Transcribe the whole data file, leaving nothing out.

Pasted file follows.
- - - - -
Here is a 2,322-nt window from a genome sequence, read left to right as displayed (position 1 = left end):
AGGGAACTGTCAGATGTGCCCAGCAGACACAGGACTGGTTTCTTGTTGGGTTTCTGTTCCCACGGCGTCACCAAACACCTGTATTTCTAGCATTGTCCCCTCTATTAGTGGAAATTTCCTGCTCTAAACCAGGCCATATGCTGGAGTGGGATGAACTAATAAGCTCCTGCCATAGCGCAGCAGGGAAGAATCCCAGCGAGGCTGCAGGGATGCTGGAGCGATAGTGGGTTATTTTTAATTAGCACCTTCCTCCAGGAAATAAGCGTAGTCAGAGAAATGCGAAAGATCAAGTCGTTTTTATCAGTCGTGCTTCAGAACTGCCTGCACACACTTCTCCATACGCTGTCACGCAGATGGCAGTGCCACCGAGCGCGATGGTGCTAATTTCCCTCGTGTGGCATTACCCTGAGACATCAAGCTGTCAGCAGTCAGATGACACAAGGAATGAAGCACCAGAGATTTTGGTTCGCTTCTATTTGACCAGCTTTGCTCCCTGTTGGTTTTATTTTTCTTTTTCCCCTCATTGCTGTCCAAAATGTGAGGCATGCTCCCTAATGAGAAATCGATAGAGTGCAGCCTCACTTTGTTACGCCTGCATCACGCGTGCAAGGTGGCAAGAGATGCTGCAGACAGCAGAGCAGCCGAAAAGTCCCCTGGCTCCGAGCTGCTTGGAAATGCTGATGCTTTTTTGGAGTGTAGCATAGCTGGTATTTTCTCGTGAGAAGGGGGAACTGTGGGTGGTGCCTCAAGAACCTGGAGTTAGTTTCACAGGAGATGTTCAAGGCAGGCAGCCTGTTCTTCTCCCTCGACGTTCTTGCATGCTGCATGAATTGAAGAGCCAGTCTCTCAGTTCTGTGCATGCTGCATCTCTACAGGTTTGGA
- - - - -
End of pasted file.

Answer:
Here is a 2,322-nt window from a genome sequence, read left to right as displayed (position 1 = left end):
AGGGAACTGTCAGATGTGCCCAGCAGACACAGGACTGGTTTCTTGTTGGGTTTCTGTTCCCACGGCGTCACCAAACACCTGTATTTCTAGCATTGTCCCCTCTATTAGTGGAAATTTCCTGCTCTAAACCAGGCCATATGCTGGAGTGGGATGAACTAATAAGCTCCTGCCATAGCGCAGCAGGGAAGAATCCCAGCGAGGCTGCAGGGATGCTGGAGCGATAGTGGGTTATTTTTAATTAGCACCTTCCTCCAGGAAATAAGCGTAGTCAGAGAAATGCGAAAGATCAAGTCGTTTTTATCAGTCGTGCTTCAGAACTGCCTGCACACACTTCTCCATACGCTGTCACGCAGATGGCAGTGCCACCGAGCGCGATGGTGCTAATTTCCCTCGTGTGGCATTACCCTGAGACATCAAGCTGTCAGCAGTCAGATGACACAAGGAATGAAGCACCAGAGATTTTGGTTCGCTTCTATTTGACCAGCTTTGCTCCCTGTTGGTTTTATTTTTCTTTTTCCCCTCATTGCTGTCCAAAATGTGAGGCATGCTCCCTAATGAGAAATCGATAGAGTGCAGCCTCACTTTGTTACGCCTGCATCACGCGTGCAAGGTGGCAAGAGATGCTGCAGACAGCAGAGCAGCCGAAAAGTCCCCTGGCTCCGAGCTGCTTGGAAATGCTGATGCTTTTTTGGAGTGTAGCATAGCTGGTATTTTCTCGTGAGAAGGGGGAACTGTGGGTGGTGCCTCAAGAACCTGGAGTTAGTTTCACAGGAGATGTTCAAGGCAGGCAGCCTGTTCTTCTCCCTCGACGTTCTTGCATGCTGCATGAATTGAAGAGCCAGTCTCTCAGTTCTGTGCATGCTGCATCTCTACAGGTTTGGA